“For Cook Strait, I didn’t do much open water training at all; I did maybe three swims. And I’ve really learnt from that and know I need to spend more time in the ocean.
“I learnt it’s going to be cold. It’s going to be uncomfortable. But I’ll be all right as long as I keep a positive mindset.”
Bearing in mind, she will be doing this without a wetsuit.
That will mean adapting to the cold, though. Perhaps a trip to the supermarket walk-in chiller?
“It’s all about just getting in the cold water and swimming. I know some people have done the cold shower thing but I really didn’t want to do that,” O’Reilly says.
The direction she will swim will be tide and weather dependent. That means she could be starting on either the South or Stewart Island. The timing of it is also bound by the uncontrollable factors of wind and swell, meaning if it’s not right on her first attempt in February, she’ll likely have to wait another month. It makes the planning for it a bit of a challenge.
It’s hardly surprising though. After all, it’s a feat that when brought up with people, they’d probably question one’s sanity.
Comments like: “I’ve gone across there by boat - no way would I ever consider swimming it” are often the result of an explanation.
O’Reilly is blunt in her answer when asked if her friends think she’s mad. “Yes,” she says. “I don’t talk about swimming much with my friends. I just don’t.”
She clearly loves the grind. She thrives in the discipline required to succeed. It’s evident in her choice of hobbies of mountain biking and rowing.
Rowing: a sport that physically and mentally tests you; which requires you to go to dark places and forces you to fight a battle with yourself, never mind the water. Sound familiar?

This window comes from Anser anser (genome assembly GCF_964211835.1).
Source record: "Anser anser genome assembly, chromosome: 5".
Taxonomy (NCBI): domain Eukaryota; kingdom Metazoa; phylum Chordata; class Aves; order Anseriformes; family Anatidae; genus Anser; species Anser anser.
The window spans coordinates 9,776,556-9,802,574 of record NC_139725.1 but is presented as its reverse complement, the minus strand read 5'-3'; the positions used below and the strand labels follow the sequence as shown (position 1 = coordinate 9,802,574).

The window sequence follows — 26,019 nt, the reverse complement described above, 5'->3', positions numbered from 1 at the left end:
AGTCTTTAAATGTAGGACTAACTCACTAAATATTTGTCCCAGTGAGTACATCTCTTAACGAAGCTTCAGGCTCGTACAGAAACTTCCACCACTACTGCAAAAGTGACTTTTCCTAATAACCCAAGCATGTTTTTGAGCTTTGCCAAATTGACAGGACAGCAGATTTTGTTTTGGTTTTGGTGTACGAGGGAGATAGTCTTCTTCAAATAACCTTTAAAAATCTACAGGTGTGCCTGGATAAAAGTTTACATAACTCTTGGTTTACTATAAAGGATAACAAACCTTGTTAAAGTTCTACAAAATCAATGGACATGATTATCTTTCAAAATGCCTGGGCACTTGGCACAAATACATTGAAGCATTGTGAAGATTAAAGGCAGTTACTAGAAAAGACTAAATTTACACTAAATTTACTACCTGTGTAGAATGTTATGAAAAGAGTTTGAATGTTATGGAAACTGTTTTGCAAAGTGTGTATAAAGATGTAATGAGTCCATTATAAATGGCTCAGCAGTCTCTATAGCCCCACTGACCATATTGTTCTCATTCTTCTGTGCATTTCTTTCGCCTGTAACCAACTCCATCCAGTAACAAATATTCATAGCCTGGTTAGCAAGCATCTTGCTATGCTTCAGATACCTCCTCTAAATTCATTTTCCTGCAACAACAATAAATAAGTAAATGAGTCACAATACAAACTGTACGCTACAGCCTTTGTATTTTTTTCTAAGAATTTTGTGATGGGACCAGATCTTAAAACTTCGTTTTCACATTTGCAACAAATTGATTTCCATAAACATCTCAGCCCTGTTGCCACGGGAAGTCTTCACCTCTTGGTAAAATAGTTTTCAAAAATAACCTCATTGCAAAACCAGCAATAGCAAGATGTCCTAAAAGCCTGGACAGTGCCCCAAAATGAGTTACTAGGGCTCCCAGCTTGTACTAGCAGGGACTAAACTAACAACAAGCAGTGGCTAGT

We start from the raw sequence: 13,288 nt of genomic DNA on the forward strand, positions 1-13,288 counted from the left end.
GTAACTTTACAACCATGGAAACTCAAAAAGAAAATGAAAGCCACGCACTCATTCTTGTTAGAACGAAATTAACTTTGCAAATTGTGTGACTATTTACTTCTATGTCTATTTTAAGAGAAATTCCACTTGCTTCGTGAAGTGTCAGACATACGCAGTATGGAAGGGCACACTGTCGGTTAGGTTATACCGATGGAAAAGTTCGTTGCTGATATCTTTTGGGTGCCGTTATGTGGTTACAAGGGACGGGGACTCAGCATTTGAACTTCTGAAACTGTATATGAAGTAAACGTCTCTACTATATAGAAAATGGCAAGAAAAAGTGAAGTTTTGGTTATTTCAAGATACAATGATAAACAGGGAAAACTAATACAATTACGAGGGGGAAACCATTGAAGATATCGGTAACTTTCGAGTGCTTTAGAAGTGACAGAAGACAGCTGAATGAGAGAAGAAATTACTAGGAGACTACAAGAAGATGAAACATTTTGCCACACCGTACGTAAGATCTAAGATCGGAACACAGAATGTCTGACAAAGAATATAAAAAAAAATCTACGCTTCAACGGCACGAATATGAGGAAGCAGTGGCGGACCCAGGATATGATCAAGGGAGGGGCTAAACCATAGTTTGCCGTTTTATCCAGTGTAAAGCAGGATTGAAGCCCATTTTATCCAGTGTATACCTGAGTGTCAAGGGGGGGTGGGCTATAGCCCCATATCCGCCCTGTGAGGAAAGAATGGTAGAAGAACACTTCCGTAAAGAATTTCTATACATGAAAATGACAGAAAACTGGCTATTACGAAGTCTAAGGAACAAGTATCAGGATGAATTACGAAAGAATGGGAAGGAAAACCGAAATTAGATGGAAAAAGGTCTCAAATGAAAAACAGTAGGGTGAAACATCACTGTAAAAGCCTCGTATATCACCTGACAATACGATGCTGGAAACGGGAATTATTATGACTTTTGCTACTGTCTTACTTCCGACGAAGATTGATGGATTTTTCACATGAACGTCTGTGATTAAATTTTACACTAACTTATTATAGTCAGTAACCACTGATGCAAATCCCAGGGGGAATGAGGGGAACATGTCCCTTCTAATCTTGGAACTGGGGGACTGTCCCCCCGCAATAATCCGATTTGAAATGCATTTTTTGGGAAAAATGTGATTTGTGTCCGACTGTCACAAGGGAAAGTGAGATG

“When I try and remember Cook Strait and Taupo, it’s all a blur. It’s just about getting one arm in front of the other and trying to keep a positive mindset. My mind definitely wanders, though,” she says, almost as if admitting a mistake.
“During Taupo, man, my mind went to some weird places! There were times when I’d be like ‘What am I even thinking about?’ Just the most random things. What am I going to have for dinner? What am I going to do tomorrow?'
“Sometimes I think about sharks and what else could be in the water, but I just have to block those thoughts out. Kim Chambers, who’s a Kiwi ocean swimmer, one of her quotes is a favourite of mine: ‘If it scares you, that’s exactly why you should do it’.
“She’s emailed me a couple of times after swims, just saying if you need anything then to get in touch. That’s pretty amazing I have her support.”
But for now, it’s back to sleep. Back to dreaming of the dark unknown and feasting on dinosaur lollies. Just don’t tell her maths teacher.
* Meda McKenzie was the first, and is still the youngest, woman to swim across Foveaux Strait in March 1979, aged 16. Chloe Harris is the fastest swimmer - male or female - across the treacherous strait, doing it in 8h 30m in February 2016.